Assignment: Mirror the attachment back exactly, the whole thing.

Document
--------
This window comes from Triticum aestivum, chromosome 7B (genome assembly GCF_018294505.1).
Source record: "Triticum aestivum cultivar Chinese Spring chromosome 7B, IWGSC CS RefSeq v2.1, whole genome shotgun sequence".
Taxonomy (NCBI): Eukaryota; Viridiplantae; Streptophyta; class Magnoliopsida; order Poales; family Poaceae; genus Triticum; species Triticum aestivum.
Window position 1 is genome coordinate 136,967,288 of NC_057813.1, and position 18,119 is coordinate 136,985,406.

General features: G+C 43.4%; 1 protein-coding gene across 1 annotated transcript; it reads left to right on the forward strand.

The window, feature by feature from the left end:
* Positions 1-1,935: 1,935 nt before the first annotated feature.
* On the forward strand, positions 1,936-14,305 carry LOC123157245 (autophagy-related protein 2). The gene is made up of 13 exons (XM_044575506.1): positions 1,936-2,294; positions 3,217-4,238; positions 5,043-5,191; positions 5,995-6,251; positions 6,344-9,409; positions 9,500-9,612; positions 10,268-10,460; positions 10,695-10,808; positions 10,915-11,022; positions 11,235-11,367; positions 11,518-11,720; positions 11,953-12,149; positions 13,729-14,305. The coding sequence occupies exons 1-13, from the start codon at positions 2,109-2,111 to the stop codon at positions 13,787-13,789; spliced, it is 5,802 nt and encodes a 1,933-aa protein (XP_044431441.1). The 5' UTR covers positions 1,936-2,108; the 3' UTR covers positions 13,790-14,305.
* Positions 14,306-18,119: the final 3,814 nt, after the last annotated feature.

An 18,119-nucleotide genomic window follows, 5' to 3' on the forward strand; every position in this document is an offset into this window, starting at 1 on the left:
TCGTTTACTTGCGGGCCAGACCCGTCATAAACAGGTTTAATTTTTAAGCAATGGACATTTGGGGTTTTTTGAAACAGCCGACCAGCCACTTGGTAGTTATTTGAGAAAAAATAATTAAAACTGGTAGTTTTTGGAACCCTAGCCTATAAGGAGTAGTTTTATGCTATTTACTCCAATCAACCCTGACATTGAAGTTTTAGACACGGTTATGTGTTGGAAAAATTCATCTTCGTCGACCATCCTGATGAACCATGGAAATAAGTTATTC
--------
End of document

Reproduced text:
This window comes from Triticum aestivum, chromosome 7B (genome assembly GCF_018294505.1).
Source record: "Triticum aestivum cultivar Chinese Spring chromosome 7B, IWGSC CS RefSeq v2.1, whole genome shotgun sequence".
Taxonomy (NCBI): Eukaryota; Viridiplantae; Streptophyta; class Magnoliopsida; order Poales; family Poaceae; genus Triticum; species Triticum aestivum.
Window position 1 is genome coordinate 136,967,288 of NC_057813.1, and position 18,119 is coordinate 136,985,406.

General features: G+C 43.4%; 1 protein-coding gene across 1 annotated transcript; it reads left to right on the forward strand.

The window, feature by feature from the left end:
* Positions 1-1,935: 1,935 nt before the first annotated feature.
* On the forward strand, positions 1,936-14,305 carry LOC123157245 (autophagy-related protein 2). The gene is made up of 13 exons (XM_044575506.1): positions 1,936-2,294; positions 3,217-4,238; positions 5,043-5,191; positions 5,995-6,251; positions 6,344-9,409; positions 9,500-9,612; positions 10,268-10,460; positions 10,695-10,808; positions 10,915-11,022; positions 11,235-11,367; positions 11,518-11,720; positions 11,953-12,149; positions 13,729-14,305. The coding sequence occupies exons 1-13, from the start codon at positions 2,109-2,111 to the stop codon at positions 13,787-13,789; spliced, it is 5,802 nt and encodes a 1,933-aa protein (XP_044431441.1). The 5' UTR covers positions 1,936-2,108; the 3' UTR covers positions 13,790-14,305.
* Positions 14,306-18,119: the final 3,814 nt, after the last annotated feature.

An 18,119-nucleotide genomic window follows, 5' to 3' on the forward strand; every position in this document is an offset into this window, starting at 1 on the left:
TCGTTTACTTGCGGGCCAGACCCGTCATAAACAGGTTTAATTTTTAAGCAATGGACATTTGGGGTTTTTTGAAACAGCCGACCAGCCACTTGGTAGTTATTTGAGAAAAAATAATTAAAACTGGTAGTTTTTGGAACCCTAGCCTATAAGGAGTAGTTTTATGCTATTTACTCCAATCAACCCTGACATTGAAGTTTTAGACACGGTTATGTGTTGGAAAAATTCATCTTCGTCGACCATCCTGATGAACCATGGAAATAAGTTATTC